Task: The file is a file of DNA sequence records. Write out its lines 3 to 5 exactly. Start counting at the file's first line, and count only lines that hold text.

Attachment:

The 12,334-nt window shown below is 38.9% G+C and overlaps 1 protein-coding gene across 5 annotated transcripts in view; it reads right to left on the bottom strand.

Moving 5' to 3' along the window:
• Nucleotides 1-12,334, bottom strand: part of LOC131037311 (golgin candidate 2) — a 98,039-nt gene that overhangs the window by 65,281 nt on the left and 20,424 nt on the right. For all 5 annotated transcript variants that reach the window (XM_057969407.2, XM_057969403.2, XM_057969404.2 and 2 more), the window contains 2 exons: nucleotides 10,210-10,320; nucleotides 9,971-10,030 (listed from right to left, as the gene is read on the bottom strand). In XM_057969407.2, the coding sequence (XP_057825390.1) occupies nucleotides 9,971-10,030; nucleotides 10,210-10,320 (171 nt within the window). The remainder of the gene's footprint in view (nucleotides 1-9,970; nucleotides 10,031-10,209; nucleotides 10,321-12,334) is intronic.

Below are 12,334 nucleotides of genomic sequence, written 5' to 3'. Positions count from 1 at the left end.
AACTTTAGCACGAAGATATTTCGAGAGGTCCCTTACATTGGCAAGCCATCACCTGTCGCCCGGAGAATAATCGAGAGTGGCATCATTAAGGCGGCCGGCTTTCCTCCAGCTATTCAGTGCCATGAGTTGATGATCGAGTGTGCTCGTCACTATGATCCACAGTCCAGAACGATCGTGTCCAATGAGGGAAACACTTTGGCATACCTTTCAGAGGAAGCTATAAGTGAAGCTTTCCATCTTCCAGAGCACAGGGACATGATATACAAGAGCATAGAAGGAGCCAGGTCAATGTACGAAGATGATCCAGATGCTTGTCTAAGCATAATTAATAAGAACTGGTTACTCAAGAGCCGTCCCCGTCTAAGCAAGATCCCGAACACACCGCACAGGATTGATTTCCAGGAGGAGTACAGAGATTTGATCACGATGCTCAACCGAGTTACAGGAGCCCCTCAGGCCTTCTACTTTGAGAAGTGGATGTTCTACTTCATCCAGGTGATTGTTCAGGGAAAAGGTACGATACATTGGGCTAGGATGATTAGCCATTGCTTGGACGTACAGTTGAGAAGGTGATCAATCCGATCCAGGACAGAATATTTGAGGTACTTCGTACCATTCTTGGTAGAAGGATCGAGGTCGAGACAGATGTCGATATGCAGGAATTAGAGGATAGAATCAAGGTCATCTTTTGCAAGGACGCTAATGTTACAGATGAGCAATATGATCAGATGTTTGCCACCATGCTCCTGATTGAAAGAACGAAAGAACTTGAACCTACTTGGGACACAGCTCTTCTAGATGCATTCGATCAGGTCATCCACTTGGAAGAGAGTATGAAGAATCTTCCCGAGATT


• Nucleotides 1-12,334, bottom strand: part of LOC131037311 (golgin candidate 2) — a 98,039-nt gene that overhangs the window by 65,281 nt on the left and 20,424 nt on the right. For all 5 annotated transcript variants that reach the window (XM_057969407.2, XM_057969403.2, XM_057969404.2 and 2 more), the window contains 2 exons: nucleotides 10,210-10,320; nucleotides 9,971-10,030 (listed from right to left, as the gene is read on the bottom strand). In XM_057969407.2, the coding sequence (XP_057825390.1) occupies nucleotides 9,971-10,030; nucleotides 10,210-10,320 (171 nt within the window). The remainder of the gene's footprint in view (nucleotides 1-9,970; nucleotides 10,031-10,209; nucleotides 10,321-12,334) is intronic.

Below are 12,334 nucleotides of genomic sequence, written 5' to 3'. Positions count from 1 at the left end.
AACTTTAGCACGAAGATATTTCGAGAGGTCCCTTACATTGGCAAGCCATCACCTGTCGCCCGGAGAATAATCGAGAGTGGCATCATTAAGGCGGCCGGCTTTCCTCCAGCTATTCAGTGCCATGAGTTGATGATCGAGTGTGCTCGTCACTATGATCCACAGTCCAGAACGATCGTGTCCAATGAGGGAAACACTTTGGCATACCTTTCAGAGGAAGCTATAAGTGAAGCTTTCCATCTTCCAGAGCACAGGGACATGATATACAAGAGCATAGAAGGAGCCAGGTCAATGTACGAAGATGATCCAGATGCTTGTCTAAGCATAATTAATAAGAACTGGTTACTCAAGAGCCGTCCCCGTCTAAGCAAGATCCCGAACACACCGCACAGGATTGATTTCCAGGAGGAGTACAGAGATTTGATCACGATGCTCAACCGAGTTACAGGAGCCCCTCAGGCCTTCTACTTTGAGAAGTGGATGTTCTACTTCATCCAGGTGATTGTTCAGGGAAAAGGTACGATACATTGGGCTAGGATGATTAGCCATTGCTTGGACGTACAGTTGAGAAGGTGATCAATCCGATCCAGGACAGAATATTTGAGGTACTTCGTACCATTCTTGGTAGAAGGATCGAGGTCGAGACAGATGTCGATATGCAGGAATTAGAGGATAGAATCAAGGTCATCTTTTGCAAGGACGCTAATGTTACAGATGAGCAATATGATCAGATGTTTGCCACCATGCTCCTGATTGAAAGAACGAAAGAACTTGAACCTACTTGGGACACAGCTCTTCTAGATGCATTCGATCAGGTCATCCACTTGGAAGAGAGTATGAAGAATCTTCCCGAGATT